• Fondue ~A warm creamy dish made of cheese, eggs, wine, brandy and or other items. Served warm with toasted bread cubes, vegetables or stale bread cubes in which the bread is skewered and then dipped in the hot creamy mixture before eating it.
  • Freeze ~To reduce the temperature of foods so that the liquid content becomes solidified.
  • Fricassee ~A stew in which usually poultry is cut up, fried in butter, and then simmered in a liquid with vegetables until done.
  • Frittata ~A flat Italian style omelet that is baked and not folded.
  • Fritter ~A deep fried sweet or savory food coated or mixed in a batter.
  • Frizzle ~To fry thin julienne of vegetables in hot oil until crisp and slightly curly.
  • Fry ~To cook food in hot cooking oil, usually until a crisp brown crust forms.


  • Ganache ~A chocolate filling or coating made with chocolate, egg yolks and heavy cream. Most often used as a filling for truffles and coating for cakes such as Boston Cream Pie.
  • Garnish ~A decorative piece of an edible ingredient placed as a finishing touch to dishes or drinks. A simple rose made from a radish or sprig of parsley is a garnish.
  • Giblets ~The gizzard or sand sack of poultry. It's popular to boil, skin, clean and dice these and then add them to turkey gravy for giblet gravy.
  • Glaze ~A liquid that gives an item a shiny surface. To cover a food with a shiny liquid. Melted apricot jam is a popular glaze.
  • Gluten ~Gluten is a wheat protein that gives yeast dough its characteristic elasticity and chewyness.
  • Grate ~To shred food into fine pieces by rubbing it against a coarse surface. Grating cheese or lemon rind are 2 examples.
  • Gratin ~Food mixed together then baked until cooked, set and golden brown. Cheese or egg yolks are often and important ingredient.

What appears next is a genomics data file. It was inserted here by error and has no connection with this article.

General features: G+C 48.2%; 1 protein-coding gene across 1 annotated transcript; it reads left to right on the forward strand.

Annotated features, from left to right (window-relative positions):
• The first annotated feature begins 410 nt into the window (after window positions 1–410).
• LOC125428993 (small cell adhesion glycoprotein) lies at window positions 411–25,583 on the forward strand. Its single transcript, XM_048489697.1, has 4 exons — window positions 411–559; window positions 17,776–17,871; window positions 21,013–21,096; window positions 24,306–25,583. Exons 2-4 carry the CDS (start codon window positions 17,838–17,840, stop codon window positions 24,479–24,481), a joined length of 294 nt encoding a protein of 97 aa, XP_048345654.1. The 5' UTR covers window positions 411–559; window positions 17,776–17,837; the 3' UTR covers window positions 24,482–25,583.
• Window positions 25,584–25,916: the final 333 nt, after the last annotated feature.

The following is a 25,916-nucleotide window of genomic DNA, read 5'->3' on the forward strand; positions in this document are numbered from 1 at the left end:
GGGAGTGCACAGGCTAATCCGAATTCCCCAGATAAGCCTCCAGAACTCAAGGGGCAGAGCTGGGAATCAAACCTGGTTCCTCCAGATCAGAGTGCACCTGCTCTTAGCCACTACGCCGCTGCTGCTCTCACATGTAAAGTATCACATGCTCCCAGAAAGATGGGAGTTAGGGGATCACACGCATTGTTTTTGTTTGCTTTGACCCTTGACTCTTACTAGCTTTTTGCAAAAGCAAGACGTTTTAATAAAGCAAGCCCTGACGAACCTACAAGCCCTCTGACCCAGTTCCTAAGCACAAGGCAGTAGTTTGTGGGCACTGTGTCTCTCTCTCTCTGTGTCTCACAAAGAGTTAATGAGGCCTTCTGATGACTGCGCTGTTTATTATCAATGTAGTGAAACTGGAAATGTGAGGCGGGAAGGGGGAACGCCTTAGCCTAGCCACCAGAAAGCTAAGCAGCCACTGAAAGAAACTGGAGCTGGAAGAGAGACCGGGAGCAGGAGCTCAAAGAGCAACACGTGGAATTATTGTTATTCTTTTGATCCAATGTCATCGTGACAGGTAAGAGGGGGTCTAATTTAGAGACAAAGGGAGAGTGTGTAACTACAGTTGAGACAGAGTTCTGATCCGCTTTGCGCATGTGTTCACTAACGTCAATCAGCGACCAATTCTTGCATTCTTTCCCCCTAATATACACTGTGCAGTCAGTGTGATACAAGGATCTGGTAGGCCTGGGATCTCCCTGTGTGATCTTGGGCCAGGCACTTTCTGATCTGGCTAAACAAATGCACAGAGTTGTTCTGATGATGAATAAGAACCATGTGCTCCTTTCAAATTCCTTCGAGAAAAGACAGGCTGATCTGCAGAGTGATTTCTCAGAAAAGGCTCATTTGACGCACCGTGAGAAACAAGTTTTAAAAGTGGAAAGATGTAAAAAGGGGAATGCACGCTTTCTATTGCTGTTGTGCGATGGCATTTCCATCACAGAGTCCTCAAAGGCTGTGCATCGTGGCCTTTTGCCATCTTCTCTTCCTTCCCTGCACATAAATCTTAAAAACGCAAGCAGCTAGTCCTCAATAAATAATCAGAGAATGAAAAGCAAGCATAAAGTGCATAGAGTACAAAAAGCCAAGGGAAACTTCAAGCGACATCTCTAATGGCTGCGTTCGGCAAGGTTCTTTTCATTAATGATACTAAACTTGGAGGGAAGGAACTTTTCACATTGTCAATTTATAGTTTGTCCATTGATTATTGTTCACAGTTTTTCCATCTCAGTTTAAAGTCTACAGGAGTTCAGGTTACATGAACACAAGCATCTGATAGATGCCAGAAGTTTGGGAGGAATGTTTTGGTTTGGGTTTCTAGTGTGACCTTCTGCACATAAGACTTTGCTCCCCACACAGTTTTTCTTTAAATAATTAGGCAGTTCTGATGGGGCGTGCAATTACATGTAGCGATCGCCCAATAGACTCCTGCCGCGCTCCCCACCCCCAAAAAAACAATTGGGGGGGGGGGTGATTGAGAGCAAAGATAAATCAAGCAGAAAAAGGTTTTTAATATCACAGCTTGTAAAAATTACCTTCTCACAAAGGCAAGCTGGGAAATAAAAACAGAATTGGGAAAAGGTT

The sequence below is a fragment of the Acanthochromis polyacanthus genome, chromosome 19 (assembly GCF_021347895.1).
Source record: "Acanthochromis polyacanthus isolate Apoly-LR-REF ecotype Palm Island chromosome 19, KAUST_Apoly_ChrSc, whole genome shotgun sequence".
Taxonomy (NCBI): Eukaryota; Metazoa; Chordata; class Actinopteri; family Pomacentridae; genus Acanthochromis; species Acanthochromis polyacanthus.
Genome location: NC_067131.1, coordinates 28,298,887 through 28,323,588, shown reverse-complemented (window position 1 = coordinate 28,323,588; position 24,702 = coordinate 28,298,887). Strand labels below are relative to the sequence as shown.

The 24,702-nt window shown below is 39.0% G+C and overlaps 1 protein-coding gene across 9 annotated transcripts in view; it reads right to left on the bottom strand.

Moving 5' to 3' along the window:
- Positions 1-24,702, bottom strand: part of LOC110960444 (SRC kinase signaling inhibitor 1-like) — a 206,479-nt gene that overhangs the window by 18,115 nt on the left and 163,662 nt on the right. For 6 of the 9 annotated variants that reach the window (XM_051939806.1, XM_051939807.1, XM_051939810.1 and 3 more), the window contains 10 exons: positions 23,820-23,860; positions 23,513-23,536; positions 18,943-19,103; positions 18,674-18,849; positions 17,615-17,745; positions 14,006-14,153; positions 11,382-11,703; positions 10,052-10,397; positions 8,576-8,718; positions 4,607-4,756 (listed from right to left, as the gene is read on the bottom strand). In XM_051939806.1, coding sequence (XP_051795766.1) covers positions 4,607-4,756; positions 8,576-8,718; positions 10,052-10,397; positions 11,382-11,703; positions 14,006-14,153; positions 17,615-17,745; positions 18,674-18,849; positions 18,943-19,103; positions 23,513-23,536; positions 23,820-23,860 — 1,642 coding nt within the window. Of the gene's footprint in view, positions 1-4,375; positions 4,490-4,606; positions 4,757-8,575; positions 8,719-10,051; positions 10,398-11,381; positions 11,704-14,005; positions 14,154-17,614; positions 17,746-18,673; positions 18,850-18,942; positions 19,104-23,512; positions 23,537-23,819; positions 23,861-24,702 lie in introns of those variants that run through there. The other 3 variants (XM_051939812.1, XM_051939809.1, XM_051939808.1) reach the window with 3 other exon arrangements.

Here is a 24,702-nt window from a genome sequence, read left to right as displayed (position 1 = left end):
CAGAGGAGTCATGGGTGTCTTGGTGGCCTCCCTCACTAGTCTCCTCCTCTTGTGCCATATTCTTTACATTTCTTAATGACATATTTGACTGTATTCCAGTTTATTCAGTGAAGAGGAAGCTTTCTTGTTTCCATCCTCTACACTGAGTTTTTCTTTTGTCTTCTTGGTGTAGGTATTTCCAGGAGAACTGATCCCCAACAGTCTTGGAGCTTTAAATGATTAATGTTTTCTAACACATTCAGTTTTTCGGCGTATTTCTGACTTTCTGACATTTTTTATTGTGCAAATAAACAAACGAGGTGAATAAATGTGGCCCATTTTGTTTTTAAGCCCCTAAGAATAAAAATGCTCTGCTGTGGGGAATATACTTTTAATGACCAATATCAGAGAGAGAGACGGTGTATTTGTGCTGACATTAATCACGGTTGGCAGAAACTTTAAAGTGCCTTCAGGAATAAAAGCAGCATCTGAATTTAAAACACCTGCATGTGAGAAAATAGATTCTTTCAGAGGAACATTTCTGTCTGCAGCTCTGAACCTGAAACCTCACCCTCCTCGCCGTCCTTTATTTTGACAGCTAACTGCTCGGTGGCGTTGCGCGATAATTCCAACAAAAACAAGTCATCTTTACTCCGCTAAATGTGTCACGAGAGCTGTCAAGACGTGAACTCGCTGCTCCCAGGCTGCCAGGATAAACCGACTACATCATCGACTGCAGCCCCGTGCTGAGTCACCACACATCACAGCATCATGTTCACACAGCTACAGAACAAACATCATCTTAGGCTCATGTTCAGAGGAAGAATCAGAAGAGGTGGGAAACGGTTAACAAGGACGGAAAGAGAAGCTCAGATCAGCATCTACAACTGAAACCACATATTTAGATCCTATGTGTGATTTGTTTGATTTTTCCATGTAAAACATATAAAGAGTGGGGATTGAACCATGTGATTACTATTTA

• Gravy ~A thick sauce made from pan drippings, other liquids and thickened with a starch such as a roux.
  • Grease ~To coat a pan or skillet with a thin layer of oil.
  • Grill ~Cook directly over the heat source on metal racks or rods.
  • Grind ~To mechanically cut a food into small pieces.


  • Halve a recipe ~Reduce the amounts of a recipe by 50%.
  • Hard-ball stage ~In candy making, the point at which syrup has cooked long enough to form a solid ball in cold water. Between 250-268 degrees F.
  • Hash ~A dish made of onions, leftover meats, potatoes and seasonings. It is molded and then crisply pan-fried and served with poached eggs and or demi-glace and vegetables.
  • Herbes de Provence ~A blend of herbs consisting of chervil, tarragon, chives, rosemary and lavender, some may include fennel.
  • Hominy ~Corn kernels with the germ and bran removed with lye. A popular Southern United States porridge.
  • Hors d'Oeuvres ~Small individual portions of foods, canapés, served as appetizers before a meal.
  • Hull ~To remove the leafy and stem parts of fruits such as strawberries.


  • Ice ~To spread frosting on a cake, cupcake or pastry. Also to cool down cooked food by placing in ice and water.
  • Infusion ~Making tea is an example. Extracting flavors by soaking them in liquid heated in a covered pan.